Dog year — OK, time to dispel a myth: One human year does not equal seven dog years. We don’t have any other way to measure a year beyond how we do it. Most dogs are sexually mature after one human year (humans are typically sexually mature at 13, but that also varies). And different dog breeds age at different rates. For example, giant breeds (Great Danes, Saint Bernards, Newfoundlands, Irish wolfhounds) and bulldogs age nine times as fast as an average human.

Football field — 120 yards long and 160 feet wide in the United States, but 150 yards long and 65 yards wide in Canada. In soccer (football in the rest of the world), it measures between 98-131 yards long and 49-98 yards wide.

Hand — Normally used to measure horses, it’s equal to four inches.

Jiffy — This really exists? Yes. It’s 0.01 second.

Length — In boat racing and horse racing, it measures distance. The approximate length of the boat or horse equals one length. In horse racing, that’s about eight feet. In rowing eights, it’s about 62 feet.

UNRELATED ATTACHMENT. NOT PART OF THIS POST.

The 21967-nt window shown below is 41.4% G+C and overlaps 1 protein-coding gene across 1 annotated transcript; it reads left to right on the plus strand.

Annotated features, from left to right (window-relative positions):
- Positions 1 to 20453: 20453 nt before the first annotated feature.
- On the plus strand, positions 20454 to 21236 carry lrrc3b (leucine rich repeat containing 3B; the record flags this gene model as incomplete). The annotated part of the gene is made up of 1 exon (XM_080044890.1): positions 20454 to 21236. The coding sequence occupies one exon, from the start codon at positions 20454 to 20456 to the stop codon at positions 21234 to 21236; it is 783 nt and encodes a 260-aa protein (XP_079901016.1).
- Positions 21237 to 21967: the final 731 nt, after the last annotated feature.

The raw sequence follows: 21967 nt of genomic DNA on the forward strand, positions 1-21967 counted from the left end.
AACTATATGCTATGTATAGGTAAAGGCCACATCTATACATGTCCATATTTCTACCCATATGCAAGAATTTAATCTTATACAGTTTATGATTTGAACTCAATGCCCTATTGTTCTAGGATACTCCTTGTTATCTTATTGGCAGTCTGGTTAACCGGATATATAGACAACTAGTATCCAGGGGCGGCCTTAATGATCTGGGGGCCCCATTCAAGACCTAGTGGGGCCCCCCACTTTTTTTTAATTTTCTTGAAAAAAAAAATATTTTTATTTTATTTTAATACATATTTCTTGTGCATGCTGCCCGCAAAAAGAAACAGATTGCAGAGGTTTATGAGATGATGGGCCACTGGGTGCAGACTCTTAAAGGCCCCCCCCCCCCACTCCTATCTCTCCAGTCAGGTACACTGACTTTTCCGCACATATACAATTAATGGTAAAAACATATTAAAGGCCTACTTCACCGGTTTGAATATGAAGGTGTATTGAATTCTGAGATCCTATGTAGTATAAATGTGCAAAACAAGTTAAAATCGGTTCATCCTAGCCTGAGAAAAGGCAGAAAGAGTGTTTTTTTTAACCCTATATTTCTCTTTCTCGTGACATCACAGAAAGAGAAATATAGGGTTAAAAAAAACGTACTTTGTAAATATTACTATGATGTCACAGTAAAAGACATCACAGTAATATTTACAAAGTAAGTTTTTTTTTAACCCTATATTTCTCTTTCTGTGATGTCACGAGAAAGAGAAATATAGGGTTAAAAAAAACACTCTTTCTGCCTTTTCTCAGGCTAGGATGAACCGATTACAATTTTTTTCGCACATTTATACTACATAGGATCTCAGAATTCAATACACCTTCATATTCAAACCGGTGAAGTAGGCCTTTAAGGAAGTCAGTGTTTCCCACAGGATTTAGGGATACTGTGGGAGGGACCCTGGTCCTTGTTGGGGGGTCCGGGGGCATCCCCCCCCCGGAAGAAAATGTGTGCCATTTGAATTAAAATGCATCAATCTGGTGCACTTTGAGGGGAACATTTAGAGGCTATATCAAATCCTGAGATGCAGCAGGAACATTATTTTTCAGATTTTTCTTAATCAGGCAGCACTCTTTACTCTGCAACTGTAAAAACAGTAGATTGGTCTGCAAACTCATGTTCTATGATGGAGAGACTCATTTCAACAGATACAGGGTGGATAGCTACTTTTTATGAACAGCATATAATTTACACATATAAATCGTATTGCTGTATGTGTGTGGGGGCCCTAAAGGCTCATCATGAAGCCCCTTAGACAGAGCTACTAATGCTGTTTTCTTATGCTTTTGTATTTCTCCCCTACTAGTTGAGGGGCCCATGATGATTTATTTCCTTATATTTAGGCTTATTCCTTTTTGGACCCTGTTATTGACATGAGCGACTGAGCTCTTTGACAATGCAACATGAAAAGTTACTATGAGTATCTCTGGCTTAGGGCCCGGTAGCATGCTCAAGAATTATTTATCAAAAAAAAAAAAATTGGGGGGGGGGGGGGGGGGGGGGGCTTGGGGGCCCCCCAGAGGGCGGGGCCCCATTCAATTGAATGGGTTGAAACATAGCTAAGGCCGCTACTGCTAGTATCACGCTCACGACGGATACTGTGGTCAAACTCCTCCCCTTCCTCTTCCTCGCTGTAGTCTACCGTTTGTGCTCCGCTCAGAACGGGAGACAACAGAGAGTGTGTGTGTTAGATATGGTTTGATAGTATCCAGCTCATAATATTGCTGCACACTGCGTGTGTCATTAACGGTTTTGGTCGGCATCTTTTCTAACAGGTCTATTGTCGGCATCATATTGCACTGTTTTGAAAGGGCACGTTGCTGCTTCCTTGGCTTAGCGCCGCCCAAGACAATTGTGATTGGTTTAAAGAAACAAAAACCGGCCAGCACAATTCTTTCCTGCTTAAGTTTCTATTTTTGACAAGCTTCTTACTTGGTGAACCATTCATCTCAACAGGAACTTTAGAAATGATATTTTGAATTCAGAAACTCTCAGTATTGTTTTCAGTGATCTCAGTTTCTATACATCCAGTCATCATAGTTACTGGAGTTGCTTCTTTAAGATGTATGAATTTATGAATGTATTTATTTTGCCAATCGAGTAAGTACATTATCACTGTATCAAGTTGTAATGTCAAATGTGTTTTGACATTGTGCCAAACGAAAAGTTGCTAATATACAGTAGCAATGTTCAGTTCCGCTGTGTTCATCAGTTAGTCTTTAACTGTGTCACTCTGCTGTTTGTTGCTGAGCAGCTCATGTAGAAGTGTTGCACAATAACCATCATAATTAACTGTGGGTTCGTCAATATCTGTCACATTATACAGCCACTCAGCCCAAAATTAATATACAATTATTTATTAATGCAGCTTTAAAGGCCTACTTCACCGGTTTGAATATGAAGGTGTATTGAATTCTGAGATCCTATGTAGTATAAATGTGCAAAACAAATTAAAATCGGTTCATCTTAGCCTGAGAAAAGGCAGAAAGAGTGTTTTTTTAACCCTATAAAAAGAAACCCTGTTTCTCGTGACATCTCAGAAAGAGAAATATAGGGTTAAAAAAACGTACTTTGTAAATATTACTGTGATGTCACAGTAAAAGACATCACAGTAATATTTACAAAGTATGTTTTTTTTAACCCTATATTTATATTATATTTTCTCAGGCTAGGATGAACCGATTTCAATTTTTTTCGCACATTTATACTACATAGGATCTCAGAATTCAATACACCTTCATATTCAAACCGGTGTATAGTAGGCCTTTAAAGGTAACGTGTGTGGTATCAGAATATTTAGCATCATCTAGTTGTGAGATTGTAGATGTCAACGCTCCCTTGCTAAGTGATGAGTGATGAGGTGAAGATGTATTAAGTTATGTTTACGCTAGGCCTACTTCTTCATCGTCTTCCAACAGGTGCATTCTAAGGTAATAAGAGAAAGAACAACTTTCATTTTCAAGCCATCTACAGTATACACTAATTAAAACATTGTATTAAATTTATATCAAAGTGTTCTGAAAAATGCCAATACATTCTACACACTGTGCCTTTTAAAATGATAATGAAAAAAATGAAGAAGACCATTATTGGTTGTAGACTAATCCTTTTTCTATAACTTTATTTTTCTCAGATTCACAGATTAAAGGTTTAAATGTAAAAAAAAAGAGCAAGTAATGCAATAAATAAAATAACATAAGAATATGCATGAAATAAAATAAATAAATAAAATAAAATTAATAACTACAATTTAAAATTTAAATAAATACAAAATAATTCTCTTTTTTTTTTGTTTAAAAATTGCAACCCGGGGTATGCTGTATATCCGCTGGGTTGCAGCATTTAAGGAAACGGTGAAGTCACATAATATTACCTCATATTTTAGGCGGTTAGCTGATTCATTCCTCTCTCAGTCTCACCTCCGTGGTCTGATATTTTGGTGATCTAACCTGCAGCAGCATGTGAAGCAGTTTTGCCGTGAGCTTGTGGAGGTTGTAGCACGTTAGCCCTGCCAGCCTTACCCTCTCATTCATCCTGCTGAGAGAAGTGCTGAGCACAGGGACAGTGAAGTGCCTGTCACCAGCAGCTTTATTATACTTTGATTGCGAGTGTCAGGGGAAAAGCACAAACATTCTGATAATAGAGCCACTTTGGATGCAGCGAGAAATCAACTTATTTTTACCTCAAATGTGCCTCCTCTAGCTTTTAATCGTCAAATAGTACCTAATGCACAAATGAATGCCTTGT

Metric foot — About 11.8 inches.

Olympic-size swimming pool — Since the Olympics are in meters, the pool measures 50 x 25 meters (164 x 82 feet).

Rick — It also measures firewood. It’s one third of a cord.

Until next time! Use the right words!

July 20, 2021 Posted by | Communication, langauge, Uncategorized, usage | , , , , , , , , , , , , , , , , , , , , , , , , , | Leave a comment

A How-to Guide for Website Copywriting

Are these your pain points? 

*Your marketing doesn’t convert. 
*Your marketing doesn’t accurately reflect your brand. 
*Your marketing is too complicated to be understood, so it doesn’t convert.